By Saydeah Howard
When I wrote “Forging a New Future: Post-Pandemic Transition Tips” back in May 2020, we didn’t yet realize that the conversation on returning to work had only just begun — and was premature. At the time, most companies had quickly pivoted to remote work with the hope that we’d be back to normal by fall. Now, a year into COVID-19 times, companies have mostly landed on what works in the short term, having made tweaks to now-functioning systems.
With the deployment of vaccines, and the reduction in new positive cases, the conversation of return to work has resurfaced, evolved, and accelerated. Companies are now debating a range of organizational options from “fully remote” to “hybrid” to a return to fulltime “in-office” work. If you are not already, now is the time to consider where your company falls on this spectrum — and to make informed, intentional choices about the system you create.
Early in the pandemic, a number of companies announced they were going to allow employees to work remotely forever, but most companies waited to solidify their long-term plans. In recent weeks we’ve seen a number of statements from organizations that clearly indicate hybrid work is gaining in popularity. For example, Salesforce recently announced that it would offer three ways of working for its employees: some will come into an office part-time (~3 days a week); some employees will be fully remote; and, the smallest group will report to the office every day.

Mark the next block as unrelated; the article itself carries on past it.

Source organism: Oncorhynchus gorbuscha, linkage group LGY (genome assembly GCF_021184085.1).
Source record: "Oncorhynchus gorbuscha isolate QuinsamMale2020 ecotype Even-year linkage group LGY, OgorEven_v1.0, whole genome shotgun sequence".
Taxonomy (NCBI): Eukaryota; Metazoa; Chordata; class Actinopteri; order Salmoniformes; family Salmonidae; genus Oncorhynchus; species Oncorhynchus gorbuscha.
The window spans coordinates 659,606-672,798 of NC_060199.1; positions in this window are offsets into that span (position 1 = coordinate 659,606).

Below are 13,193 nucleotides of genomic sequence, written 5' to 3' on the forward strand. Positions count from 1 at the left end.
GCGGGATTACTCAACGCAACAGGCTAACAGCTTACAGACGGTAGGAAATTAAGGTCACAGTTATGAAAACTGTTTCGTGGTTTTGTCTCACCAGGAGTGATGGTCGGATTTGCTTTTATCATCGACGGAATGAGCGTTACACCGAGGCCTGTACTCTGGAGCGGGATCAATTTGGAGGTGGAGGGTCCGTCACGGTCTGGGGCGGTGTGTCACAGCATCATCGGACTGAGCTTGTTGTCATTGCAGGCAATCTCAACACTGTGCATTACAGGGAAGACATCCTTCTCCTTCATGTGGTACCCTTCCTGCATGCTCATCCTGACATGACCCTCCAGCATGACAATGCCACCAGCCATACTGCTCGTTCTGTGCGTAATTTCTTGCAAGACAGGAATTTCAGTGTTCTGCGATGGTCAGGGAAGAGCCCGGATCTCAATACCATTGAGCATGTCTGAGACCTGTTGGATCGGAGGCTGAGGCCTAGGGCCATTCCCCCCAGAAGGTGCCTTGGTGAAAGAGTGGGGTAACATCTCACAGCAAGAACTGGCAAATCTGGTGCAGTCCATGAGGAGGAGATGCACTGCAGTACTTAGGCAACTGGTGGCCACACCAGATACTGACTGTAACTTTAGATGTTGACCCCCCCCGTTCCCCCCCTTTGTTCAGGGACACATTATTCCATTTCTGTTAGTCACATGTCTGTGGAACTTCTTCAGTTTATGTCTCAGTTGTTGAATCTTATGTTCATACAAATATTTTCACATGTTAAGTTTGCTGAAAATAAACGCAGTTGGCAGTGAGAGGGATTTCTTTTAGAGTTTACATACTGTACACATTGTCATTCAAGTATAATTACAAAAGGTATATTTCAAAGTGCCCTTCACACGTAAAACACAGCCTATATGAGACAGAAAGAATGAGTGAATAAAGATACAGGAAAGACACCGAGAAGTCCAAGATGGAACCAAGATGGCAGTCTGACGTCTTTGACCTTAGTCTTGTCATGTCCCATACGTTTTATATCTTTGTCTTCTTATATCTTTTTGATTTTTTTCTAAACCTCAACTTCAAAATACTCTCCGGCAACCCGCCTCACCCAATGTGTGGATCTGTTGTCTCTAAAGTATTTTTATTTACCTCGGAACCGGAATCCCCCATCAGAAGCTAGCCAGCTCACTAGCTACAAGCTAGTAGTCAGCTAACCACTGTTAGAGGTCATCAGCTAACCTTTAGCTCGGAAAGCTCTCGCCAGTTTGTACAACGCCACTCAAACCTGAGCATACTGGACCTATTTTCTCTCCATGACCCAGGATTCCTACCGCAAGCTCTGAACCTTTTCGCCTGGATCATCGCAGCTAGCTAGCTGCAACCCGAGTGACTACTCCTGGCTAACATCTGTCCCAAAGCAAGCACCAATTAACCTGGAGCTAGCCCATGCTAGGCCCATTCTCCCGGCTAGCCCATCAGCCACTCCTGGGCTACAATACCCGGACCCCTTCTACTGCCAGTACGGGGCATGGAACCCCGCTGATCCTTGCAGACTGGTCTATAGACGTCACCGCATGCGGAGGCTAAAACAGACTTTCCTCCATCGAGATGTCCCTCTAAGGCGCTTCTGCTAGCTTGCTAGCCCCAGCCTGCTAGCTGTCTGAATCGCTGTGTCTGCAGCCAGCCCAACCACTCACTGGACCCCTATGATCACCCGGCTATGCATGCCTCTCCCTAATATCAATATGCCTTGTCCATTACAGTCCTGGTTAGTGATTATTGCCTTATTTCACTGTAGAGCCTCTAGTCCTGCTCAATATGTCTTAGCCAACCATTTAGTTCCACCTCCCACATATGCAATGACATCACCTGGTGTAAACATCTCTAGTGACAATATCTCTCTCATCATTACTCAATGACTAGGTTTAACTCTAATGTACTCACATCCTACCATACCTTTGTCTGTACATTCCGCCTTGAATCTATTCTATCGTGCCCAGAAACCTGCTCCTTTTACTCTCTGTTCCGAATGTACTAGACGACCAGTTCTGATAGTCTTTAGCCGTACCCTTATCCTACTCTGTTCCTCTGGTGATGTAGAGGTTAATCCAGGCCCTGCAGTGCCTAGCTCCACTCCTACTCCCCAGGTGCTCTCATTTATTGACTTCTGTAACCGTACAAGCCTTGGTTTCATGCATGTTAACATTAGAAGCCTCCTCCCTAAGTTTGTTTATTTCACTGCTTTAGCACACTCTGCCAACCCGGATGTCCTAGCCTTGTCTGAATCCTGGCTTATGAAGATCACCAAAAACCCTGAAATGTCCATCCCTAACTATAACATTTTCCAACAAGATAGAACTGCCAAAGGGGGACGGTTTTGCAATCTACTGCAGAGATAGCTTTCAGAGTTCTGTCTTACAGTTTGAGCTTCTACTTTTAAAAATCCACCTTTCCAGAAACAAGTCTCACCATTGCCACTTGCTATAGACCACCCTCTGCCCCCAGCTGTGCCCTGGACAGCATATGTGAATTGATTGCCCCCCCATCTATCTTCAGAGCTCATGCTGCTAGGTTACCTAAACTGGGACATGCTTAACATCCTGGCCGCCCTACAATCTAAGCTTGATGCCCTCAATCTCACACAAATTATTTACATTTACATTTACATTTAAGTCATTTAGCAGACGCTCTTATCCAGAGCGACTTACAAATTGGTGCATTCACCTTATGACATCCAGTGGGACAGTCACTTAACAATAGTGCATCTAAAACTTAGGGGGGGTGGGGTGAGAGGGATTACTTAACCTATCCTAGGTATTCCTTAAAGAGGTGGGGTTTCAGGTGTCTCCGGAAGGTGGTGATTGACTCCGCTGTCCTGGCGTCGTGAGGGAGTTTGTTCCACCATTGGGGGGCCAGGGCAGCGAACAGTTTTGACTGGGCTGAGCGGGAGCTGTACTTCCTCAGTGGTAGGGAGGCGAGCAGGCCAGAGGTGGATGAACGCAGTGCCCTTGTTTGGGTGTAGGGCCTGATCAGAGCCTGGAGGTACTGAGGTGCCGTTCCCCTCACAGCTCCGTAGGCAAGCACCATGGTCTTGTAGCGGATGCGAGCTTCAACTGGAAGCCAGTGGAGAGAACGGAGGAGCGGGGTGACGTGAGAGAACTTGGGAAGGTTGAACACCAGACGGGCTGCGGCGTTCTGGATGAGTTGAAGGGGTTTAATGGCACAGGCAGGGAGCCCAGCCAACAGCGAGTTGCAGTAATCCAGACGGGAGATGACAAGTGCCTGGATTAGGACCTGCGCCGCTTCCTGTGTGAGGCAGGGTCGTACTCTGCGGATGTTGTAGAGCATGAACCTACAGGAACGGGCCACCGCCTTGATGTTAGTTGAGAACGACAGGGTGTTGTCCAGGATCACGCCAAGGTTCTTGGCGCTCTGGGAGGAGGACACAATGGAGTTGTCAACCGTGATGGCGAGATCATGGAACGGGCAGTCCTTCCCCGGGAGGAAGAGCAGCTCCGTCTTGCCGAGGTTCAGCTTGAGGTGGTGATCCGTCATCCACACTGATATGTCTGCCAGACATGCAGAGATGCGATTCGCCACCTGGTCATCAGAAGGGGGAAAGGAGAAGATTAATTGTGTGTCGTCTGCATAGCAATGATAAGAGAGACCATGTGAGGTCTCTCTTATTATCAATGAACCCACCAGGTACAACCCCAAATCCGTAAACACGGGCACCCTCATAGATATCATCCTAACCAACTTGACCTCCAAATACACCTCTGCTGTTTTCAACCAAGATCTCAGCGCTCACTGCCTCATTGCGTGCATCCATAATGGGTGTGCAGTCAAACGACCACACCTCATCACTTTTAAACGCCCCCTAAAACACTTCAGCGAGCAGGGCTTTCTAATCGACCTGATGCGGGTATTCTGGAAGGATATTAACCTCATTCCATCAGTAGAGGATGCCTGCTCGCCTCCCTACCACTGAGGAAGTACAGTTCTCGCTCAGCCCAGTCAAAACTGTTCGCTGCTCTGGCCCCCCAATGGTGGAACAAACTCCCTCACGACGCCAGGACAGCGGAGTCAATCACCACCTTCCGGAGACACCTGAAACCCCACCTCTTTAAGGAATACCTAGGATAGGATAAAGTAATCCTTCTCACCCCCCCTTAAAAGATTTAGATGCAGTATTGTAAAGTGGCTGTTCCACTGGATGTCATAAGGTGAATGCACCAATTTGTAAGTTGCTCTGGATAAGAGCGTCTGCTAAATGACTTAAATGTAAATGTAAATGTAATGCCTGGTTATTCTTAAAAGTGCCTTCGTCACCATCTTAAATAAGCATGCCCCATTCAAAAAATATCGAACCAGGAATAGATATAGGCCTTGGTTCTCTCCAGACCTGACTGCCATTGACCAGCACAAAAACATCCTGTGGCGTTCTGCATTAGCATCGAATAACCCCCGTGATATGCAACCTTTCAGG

Google, Facebook, and Microsoft have all recently shared their physical re-opening plans, which includes a small percentage of employees working in office, and then phasing in additional colleagues over time. Companies of all sizes need to think about what it will mean to work in a hybrid environment with some employees working onsite, while others are still in their home offices. Perhaps for a longer period of time than just the transition back.
Below, I’ve delineated a few key points for companies to consider as they move into a hybrid work environment. Think of it as a starter tool kit for executives and board members to help ensure a successful transition.
Take a 30,000-foot view
First, start by recognizing where you are in your company development. What size is your company? A partially-remote startup with less than 100 employees likely had an easier time adjusting to COVID-19 norms than an established, never-remote 5,000-person company. For the latter, they may have been able to make it work for the past year, but it was not ideal for their business. What lessons have you learned that you can now apply to your hybrid work environment?
What kind of workers do you have? Think through the different teams that make up your organization. Are they knowledge workers in expensive cities? Manufacturing talent in the Midwest? International customer support? Then ask if all those groups need to be in the same physical office all of the time, some of the time, or not at all. Be intentional as you create the in-office and remote schedules and thoughtful about which departments get to be where, when.
Conduct an internal audit